Single Ledger — A Global System of Trust

Last month I had an opportunity to deliver a professional development session for CPAs at the Allinial Global Technology Fly-In, where I formally announced PayPie’s Single Ledger initiative, showcasing the proof of concept (POC) for distributed ledger technology to industry participants. Just like anyone else who has dealt with anything related to the blockchain in the last few years, I could feel the mix of excitement, curiosity and anxiety in the air.

There was a time when businesses used to have separate accounts receivable and payable systems, then came on-premise systems followed by cloud accounting and software as a service (SaaS). Now there’s blockchain and distributed ledger — the next step in the evolution of online accounting.

Present challenges — without distributed ledger technology

Currently, financial data is often housed inside different accounting platforms and enterprise resource planning (ERP) systems.

Online accounting (cloud accounting) is a revolution with millions of success stories and it has done a great job solving problems that have plagued the industry for years. Most of these systems allow for the creation of accounting transactions and nearly real-time financial statements. They also significantly accelerate the reconciliation process. The result is a wealth of valuable business data.

But, all this crucial information is often siloed and there’s no universal system for sharing it. All these systems look like an isolated collection of company intranets — islands of data that often fail to extend past the edge of the business.

Anytime a business has to deal with an external third party, the processes for transmission and verification of this data through APIs still require a lot of manual review and cross-checking. Dealing with a counterparty, even with the most diligent efforts, is time-consuming and prone to errors.

The issue of siloed information is a global challenge across the entire financial services industry. (Actually, almost every industry. But for this post, let’s stick to accounting.)

Next steps — breaking down barriers

The future of the accounting industry lies in collaboration. At PayPie, we’re heading up efforts to facilitate this innovation in the form of our Single Ledger initiative. We have developed a blockchain-enabled technology that will create a global system of trust to connect all these disconnected dots.

The future — distributed ledger technology and global digital IDs

One of the most revolutionary things about Single Ledger is that we are able to assign a unique blockchain-powered global ID to every business through their online accounting system participating in the network.

Through this ID process, all parties within the network are able to identify, validate and trust the information provided. This potential has never existed before and was not even possible before blockchain. Benefits from this global system of trust include:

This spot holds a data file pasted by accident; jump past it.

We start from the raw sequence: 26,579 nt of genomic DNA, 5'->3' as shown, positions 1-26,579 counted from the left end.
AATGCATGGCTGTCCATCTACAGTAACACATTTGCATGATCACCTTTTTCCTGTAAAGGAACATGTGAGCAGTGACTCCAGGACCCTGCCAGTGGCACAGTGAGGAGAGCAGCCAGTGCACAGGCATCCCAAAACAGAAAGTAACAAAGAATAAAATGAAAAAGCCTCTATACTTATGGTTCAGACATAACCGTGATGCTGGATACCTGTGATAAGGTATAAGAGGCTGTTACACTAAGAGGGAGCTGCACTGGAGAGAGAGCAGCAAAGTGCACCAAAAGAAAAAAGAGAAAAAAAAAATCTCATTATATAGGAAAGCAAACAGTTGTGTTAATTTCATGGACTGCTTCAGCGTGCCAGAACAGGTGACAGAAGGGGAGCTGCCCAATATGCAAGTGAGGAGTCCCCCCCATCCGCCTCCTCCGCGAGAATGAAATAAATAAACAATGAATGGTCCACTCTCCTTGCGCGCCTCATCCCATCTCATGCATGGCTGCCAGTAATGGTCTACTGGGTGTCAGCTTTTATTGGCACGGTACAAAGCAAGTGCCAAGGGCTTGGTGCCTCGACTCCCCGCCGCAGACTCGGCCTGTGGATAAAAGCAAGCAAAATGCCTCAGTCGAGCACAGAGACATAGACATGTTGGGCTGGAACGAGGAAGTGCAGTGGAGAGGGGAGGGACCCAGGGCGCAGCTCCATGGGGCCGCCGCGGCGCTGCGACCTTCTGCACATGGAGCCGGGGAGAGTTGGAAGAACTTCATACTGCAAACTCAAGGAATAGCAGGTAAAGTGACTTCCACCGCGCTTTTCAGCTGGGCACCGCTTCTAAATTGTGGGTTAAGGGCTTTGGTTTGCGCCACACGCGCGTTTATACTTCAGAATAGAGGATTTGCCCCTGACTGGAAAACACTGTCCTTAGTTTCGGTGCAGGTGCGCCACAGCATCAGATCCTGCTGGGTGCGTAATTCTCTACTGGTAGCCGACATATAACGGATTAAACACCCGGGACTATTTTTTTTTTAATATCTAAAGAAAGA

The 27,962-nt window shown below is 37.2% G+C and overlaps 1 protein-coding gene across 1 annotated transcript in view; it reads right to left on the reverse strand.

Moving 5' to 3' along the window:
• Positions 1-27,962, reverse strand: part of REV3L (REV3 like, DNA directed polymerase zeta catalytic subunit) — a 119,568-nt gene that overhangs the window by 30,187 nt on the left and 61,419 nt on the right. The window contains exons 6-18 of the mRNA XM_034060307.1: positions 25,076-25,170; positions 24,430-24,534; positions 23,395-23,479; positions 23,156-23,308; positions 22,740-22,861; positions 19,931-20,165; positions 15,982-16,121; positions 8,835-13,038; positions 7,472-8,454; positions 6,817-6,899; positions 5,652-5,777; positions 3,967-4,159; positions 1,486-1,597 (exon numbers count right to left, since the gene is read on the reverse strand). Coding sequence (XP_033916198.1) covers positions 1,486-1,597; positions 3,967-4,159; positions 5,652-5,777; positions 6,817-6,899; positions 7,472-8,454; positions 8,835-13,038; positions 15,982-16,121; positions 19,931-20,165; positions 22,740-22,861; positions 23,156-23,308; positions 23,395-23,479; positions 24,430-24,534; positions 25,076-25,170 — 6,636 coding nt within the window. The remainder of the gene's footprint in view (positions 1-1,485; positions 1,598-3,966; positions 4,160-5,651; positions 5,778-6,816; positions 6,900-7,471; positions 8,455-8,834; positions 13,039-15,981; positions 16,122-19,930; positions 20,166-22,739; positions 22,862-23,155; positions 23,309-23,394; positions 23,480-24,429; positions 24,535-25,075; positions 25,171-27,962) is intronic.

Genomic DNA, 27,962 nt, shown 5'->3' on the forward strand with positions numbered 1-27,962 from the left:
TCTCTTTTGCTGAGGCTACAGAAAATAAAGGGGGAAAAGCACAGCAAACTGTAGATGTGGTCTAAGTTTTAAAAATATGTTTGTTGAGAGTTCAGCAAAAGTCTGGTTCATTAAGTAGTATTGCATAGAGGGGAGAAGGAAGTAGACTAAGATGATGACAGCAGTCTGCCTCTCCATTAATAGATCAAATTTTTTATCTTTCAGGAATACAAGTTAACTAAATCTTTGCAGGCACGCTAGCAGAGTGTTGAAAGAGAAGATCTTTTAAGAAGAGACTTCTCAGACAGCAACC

• Cryptographically created blockchain IDs that can connect any business in the world using an online accounting system.
  • This same cryptography makes data on the blockchain permanent and immutable. It cannot be changed, altered or modified.
  • Data entry, transactions/settlements will take place in near-real-time.
  • End-to-end transparency will eliminate the need for middlemen and costly, time-consuming third-party clearing houses and validation processes.

The mission of PayPie’s Single Ledger initiative is to connect businesses in order to further develop a trusted, self-validating ecosystem with the potential to radically change current business models.

Here’s a video example:

The heart of the evolution — collaboration

If you are an online accounting and/or financial data producer, a vendor using an online ERP partner with us to advance the potential of this technology.

As a participant in the ecosystem, you’ll ensure the authenticity and origin of the data that originates from your accounting platform. At the same time, your customers control who they would like to share data with, just like they do now.

Single Ledger ensures the integrity of the data and provides automated guaranteed delivery for all the transactions to the counterparty.

The more participants we engage, the sooner we’ll be able to usher in the next generation of online financial information and end “garbage-in, garbage-out” (GIGO) problem.

Current data import and extraction systems, including OCR, are clunky. Together, we can automatically and accurately code all transactions and do all the heavy lifting of bookkeeping — saving our customers (and ourselves) from endless hours of data entry.

In the same way that cloud computing has changed the way software is used and distributed, Single Ledger will transform how accounting data is authenticated at the origin, validated and shared.

Here is a proof of concept demo of the Single Ledger in action narrated by Single Ledger’s CEO, Nick Chandi:

Keeping facts while removing friction

“The methods behind blockchain accounting are so revolutionary that some believe it could end the 700-year reign of double-entry accounting.”
QuickBooks Canada Team

Who knows… with the adoption of Single Ledger, we may not even need invoices by 2028! When users assign permissions to their data from the accounting platform of their choice, they remain in the driver’s seat while controlling the usage of the shared data.